In a September 2013 interview, Eric Hirshberg, CEO of Activision Publishing, which publishes and mass markets Call of Duty and other first-person-shooter video games, told Rob Crossley that he was pleased with a business strategy that the nation’s most accomplished consumer protection advocate, Ralph Nader, has accurately if bluntly described as electronic child molestation.

Yeah I don’t see that strategy changing, it’s been one we’ve had for a while and I think our slate has always been relatively small and narrower than most of our competitors. We’re getting good results with this strategy too, and I think that kind of focus is good for us creatively. It allows us to focus on the choices we make very carefully, and to ensure you’re working with the best development talent, and you’re making the right investments from a marketing standpoint in order to succeed.

I look at the continued momentum of Call of Duty, the explosive success of Skylanders, the potential of Destiny and I see this as the right strategy for us.

Asked by Crossley if his strategy lacked diversity and he was, perhaps, relying too heavily on first-person-shooter games, Hirshberg responded:

First-person-shooters have been stable for a number of generations now, and I don’t think that just because Destiny and Call of Duty are in the same genre that they are not diverse. I think they couldn’t be more different from one another. One is a deep, mythological sci-fi epic opera in space, the other is a gritty action movie that’s come to life. The games are very different from a pacing and design standpoint too, so I think there is diversity there, you just might not see it at face value.

Following the Sandy Hook Elementary School massacre, Hirshberg’s Activision hired a high-powered Washington, DC lobbying firm to counter a potential legislative response to its lucrative business strategy and socially-destabilizing, violence-inciting products.

There can be no doubt that gun massacres and other violence attendant upon the widespread availability and use of violent, first-person-shooter video games as entertainment represent, at the very least, a major public safety challenge, one that US intelligence and law enforcement agencies and lawmakers have failed to identify for what it is and are apparently powerless to address effectively. Whether the larger entertainment industry and its subsidiary news organizations are complicit in the continuing epidemic of gun massacres across the USA is not a question – they are. The question is, What can be done to reduce the deluge of violent media product these industries pump into American popular culture with criminal abandon?

In two countries, Venezuela and Switzerland, governments have acted to ban completely the sale and distribution of violent video games on the basis of violent content posing an unacceptable threat to public health and safety. With regard to gun violence and crime, Venezuela and Switzerland are a study in contrasts. Venezuela experiences high rates of crime and gun violence, while Switzerland, despite the Swiss owning more assault rifles per capita than, for instance, Americans, and competitive marksmanship being the national sport, enjoys remarkably low rates of both crime and gun violence. Many other countries have banned some games, most for violent content but also for a variety to other causes including pornographic content. It is noteworthy that video game industry flaks and gamer site writers typically sneer at bans on violent content and blatantly misrepresent the nature of the problem that violent video games represent.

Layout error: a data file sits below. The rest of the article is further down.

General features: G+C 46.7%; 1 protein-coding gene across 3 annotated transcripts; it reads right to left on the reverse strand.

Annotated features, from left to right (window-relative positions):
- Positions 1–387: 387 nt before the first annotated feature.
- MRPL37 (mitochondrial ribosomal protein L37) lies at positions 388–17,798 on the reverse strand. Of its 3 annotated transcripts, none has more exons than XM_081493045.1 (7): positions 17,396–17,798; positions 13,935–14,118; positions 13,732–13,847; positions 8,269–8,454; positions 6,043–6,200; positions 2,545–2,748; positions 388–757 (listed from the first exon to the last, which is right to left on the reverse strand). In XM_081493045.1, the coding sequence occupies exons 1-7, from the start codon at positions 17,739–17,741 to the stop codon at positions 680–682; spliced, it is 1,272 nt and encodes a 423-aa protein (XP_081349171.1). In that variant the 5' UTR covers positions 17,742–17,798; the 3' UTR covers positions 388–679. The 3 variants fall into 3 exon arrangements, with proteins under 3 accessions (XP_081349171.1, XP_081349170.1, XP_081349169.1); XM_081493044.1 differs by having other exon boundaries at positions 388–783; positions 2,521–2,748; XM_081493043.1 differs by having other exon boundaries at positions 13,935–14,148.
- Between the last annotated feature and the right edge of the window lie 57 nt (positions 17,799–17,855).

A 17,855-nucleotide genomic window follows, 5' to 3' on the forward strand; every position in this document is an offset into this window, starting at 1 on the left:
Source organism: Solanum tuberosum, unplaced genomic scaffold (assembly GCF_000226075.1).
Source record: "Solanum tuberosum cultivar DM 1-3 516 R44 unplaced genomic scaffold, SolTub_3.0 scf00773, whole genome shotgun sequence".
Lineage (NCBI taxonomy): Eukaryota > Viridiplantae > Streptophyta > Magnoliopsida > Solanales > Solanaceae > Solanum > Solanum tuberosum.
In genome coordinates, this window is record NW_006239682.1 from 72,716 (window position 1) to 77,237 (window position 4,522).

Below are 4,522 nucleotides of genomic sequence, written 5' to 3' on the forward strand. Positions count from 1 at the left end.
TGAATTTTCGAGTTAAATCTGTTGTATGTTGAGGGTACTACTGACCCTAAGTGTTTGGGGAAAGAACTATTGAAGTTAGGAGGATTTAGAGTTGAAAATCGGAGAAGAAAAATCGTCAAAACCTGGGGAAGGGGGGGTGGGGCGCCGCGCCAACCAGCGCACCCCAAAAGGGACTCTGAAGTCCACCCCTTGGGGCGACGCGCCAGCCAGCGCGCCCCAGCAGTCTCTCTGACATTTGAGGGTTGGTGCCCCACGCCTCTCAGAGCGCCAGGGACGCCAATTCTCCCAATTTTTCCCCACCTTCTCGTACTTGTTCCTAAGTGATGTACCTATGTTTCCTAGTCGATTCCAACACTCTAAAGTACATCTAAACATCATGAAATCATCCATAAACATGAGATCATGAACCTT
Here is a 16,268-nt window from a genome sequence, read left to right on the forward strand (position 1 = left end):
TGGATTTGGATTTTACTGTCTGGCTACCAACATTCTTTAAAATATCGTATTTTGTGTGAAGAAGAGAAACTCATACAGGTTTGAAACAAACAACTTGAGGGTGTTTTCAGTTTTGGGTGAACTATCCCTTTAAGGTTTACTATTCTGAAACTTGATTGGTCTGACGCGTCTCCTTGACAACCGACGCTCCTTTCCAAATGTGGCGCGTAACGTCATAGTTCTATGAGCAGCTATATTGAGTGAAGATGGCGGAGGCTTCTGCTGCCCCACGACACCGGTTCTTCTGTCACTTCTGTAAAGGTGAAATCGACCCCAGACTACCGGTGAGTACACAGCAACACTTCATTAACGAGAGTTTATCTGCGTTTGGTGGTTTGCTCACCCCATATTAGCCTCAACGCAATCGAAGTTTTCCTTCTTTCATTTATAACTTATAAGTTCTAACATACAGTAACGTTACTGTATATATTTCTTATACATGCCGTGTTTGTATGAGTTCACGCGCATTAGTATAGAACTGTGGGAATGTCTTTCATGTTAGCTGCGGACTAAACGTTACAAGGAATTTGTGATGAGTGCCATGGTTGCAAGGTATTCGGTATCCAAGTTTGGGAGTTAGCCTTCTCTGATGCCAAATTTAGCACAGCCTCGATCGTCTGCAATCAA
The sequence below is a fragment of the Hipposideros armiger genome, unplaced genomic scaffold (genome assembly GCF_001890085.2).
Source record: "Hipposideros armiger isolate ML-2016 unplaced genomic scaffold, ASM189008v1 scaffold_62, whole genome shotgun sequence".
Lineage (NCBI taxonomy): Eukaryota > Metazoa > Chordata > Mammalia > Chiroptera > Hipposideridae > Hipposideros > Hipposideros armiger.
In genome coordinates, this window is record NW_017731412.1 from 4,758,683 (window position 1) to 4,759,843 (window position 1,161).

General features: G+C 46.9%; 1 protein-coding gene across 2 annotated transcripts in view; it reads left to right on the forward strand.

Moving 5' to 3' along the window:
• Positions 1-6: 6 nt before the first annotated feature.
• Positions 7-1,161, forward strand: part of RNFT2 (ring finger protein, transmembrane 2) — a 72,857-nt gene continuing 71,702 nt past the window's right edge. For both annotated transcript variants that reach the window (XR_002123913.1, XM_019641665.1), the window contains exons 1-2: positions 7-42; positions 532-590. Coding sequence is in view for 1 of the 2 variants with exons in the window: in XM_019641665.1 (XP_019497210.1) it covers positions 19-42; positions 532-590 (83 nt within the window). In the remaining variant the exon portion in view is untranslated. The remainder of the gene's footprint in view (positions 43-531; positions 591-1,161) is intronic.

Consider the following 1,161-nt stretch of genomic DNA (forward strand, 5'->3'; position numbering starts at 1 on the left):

In the USA, those who attempt to start or encourage a substantive public discussion in television news venues about the horrific effects of violent media product find themselves silenced in short order. Less than 48 hours after the shooting at Sandy Hook Elementary School, former Pennsylvania governor Tom Ridge raised the issue on NBC’s Sunday morning news program, Meet the Press. Ridge, a former Secretary of Homeland Security and a member of the panel that investigated the April 16, 2007 Virginia Tech gun massacre, the nation’s worst, which left 32 victims dead and 17 wounded, is eminently well-qualified to speak on these matters. That did not prevent well-heeled corporate media operatives David Gregory and David Brooks shutting Ridge down almost immediately and dismissing his concerns. Brooks, taking on the role of propagandist for the video game industry, in defiance of decades of social science research flatly contradicted Ridge’s observation that young and impressionable viewers are put at serious risk by exposure to “the corrosive influence of a violence-oriented world, TV, video games, shoot-to-kill video games,” causative factors in gun massacres.

Attempts to restrict the manufacture, sale, and distribution of violent video games that all too frequently incite children, typically boys, young men, and mentally unstable adults to devastating acts of gun violence have been unsuccessful. In 2011, a California law was nixed by the US Supreme Court on free speech grounds [43].